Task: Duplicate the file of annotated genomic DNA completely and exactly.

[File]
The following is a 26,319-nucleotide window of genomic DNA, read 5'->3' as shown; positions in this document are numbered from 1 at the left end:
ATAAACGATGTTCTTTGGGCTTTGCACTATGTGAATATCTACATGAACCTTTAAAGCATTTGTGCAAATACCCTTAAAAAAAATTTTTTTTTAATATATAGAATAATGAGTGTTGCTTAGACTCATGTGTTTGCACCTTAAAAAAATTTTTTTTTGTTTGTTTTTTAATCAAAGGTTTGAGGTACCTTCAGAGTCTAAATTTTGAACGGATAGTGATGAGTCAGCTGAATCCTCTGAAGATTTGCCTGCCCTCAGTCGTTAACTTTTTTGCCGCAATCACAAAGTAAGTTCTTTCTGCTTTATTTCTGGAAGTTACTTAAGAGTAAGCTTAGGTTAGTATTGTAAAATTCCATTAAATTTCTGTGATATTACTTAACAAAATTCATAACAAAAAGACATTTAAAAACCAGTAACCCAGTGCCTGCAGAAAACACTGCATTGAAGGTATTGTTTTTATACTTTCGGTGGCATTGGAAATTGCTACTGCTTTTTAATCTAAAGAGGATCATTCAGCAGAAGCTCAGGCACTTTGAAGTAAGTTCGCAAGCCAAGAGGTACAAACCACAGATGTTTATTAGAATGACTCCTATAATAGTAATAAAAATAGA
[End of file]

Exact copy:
The following is a 26,319-nucleotide window of genomic DNA, read 5'->3' as shown; positions in this document are numbered from 1 at the left end:
ATAAACGATGTTCTTTGGGCTTTGCACTATGTGAATATCTACATGAACCTTTAAAGCATTTGTGCAAATACCCTTAAAAAAAATTTTTTTTTAATATATAGAATAATGAGTGTTGCTTAGACTCATGTGTTTGCACCTTAAAAAAATTTTTTTTTGTTTGTTTTTTAATCAAAGGTTTGAGGTACCTTCAGAGTCTAAATTTTGAACGGATAGTGATGAGTCAGCTGAATCCTCTGAAGATTTGCCTGCCCTCAGTCGTTAACTTTTTTGCCGCAATCACAAAGTAAGTTCTTTCTGCTTTATTTCTGGAAGTTACTTAAGAGTAAGCTTAGGTTAGTATTGTAAAATTCCATTAAATTTCTGTGATATTACTTAACAAAATTCATAACAAAAAGACATTTAAAAACCAGTAACCCAGTGCCTGCAGAAAACACTGCATTGAAGGTATTGTTTTTATACTTTCGGTGGCATTGGAAATTGCTACTGCTTTTTAATCTAAAGAGGATCATTCAGCAGAAGCTCAGGCACTTTGAAGTAAGTTCGCAAGCCAAGAGGTACAAACCACAGATGTTTATTAGAATGACTCCTATAATAGTAATAAAAATAGA